Not sure where I read it, but about 20 years, I read a book that stated the easiest way to be successful was to have a daily to-do list.Â The author suggested spending a few minutes every morning, jotting down the ten things you would like to get done that day.Â At the end of the day, before hitting the sack, cross off what was done.Â Next morning, recopy the undone items onto a new list, adding enough new tasks to get to ten.
Every day, a to-do list of ten things.Â Now, if a task carries over for a week and it is not getting done, then that one task needs special examination as to why and why bother.Â I like that idea and have done something like that for many years.
Of course, I have adapted much of that to my Franklin Covey planner.Â Still, my to do list is still have very basic.Â I do not bother with prioritizing or using the A, B, and C followed by the 1, 2, and 3 followed by whateverâ€¦Â Just a list of things I need to get done.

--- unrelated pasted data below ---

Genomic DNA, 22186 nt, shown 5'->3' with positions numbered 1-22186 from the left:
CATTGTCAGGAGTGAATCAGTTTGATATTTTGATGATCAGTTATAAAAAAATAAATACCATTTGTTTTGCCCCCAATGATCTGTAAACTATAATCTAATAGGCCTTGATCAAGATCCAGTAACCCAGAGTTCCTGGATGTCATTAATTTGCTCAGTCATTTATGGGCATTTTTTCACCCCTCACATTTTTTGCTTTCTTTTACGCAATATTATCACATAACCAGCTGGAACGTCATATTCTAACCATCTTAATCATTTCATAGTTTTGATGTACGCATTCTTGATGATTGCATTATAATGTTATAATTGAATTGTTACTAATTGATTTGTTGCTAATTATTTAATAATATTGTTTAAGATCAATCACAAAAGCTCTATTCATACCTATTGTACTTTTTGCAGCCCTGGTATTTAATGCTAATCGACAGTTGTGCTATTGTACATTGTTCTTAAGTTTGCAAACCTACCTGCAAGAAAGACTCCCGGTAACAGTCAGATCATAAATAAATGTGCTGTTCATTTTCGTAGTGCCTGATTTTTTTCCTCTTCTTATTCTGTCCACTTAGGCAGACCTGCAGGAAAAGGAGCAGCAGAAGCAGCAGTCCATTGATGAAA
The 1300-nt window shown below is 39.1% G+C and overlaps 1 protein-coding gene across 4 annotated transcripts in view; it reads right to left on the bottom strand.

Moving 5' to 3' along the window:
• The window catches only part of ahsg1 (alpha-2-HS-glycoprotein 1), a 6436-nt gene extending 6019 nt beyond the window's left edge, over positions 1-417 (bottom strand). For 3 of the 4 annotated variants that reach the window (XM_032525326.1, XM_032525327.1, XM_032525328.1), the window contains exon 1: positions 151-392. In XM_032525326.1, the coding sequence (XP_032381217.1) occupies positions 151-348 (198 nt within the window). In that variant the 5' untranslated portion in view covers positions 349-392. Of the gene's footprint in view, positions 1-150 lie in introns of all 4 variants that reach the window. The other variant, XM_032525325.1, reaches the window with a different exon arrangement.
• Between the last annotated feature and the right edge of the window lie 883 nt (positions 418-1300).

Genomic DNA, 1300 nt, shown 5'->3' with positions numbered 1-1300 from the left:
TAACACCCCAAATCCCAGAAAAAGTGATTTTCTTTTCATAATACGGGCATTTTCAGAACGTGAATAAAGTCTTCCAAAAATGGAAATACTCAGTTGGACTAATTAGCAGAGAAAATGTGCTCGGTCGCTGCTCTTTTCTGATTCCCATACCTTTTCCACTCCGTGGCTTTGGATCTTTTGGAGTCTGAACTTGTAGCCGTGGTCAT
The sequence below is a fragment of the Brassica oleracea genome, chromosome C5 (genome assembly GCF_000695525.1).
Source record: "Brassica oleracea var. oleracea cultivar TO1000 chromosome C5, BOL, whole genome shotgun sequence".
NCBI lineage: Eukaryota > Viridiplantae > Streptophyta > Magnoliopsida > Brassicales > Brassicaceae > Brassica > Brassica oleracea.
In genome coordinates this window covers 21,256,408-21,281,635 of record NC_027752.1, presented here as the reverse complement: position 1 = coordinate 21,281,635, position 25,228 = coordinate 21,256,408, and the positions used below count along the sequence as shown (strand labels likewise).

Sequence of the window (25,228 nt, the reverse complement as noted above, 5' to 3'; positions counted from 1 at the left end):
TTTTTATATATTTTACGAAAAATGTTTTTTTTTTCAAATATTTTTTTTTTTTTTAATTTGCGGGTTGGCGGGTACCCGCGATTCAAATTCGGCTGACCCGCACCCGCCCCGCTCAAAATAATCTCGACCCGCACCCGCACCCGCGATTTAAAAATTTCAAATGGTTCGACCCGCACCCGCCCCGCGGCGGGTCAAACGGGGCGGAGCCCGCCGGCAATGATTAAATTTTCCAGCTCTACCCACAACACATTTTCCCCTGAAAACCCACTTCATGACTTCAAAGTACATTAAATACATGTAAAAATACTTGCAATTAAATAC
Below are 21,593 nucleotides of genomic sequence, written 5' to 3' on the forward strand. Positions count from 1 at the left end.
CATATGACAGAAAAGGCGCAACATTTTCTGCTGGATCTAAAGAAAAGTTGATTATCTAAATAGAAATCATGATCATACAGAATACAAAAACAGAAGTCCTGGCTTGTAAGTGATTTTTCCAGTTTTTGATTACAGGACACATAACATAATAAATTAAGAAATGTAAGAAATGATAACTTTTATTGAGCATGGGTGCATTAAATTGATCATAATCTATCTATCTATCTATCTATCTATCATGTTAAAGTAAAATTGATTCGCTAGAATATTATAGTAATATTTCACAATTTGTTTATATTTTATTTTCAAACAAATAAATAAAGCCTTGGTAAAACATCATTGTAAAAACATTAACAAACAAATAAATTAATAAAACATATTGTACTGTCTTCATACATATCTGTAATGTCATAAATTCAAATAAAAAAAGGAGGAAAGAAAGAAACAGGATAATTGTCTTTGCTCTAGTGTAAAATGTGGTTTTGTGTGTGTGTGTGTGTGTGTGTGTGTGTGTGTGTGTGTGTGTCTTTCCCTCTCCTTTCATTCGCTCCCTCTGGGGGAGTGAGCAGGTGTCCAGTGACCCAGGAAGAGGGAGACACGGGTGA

And that has lead me to be a better goal planner actually.Â I set up my yearly goals.Â I have my milestones and task that need to be completed with a timeframe, be it monthly or weekly.Â I simply rolled that into my daily to do list.Â
My list carries both personal and business tasks on it.Â My to-do list for today was:
- Pick up Squeakquel for Izzy
- Grab Mayo, salad, juice for Rose
- Write Post for both websites
- Rewrite adgroup #3 for VDM, consider reactivating adgroup #4
- Prepay for Door Handle
- Conduct Annual Review for (Blank) and (Blank)
- Submit â€œRestâ€ article to Ezine
Today, being a Saturday, I only jotted 8 tasks for today.Â I did all but no. 6 and no. 7.Â I conducted one review and will have to finish the second on Monday.Â I had to choice between running and going over a homework assignment with Izzy.Â I picked spending time with Izzy.
So, everyday, 10 tasks â€“ normally.Â
Itâ€™s good.Â I recommend it, if you do not have a system of your own yet.Â Very straight forward.Â I use the Franklin Covey planner but I also carry a small moleskine notebook with me at times that I jot and cross off my task as I finish it.Â Iâ€™ve used Meade before; I used a small pocket notebook before.Â Does not matter.
Itâ€™s the habit of doing it that matters.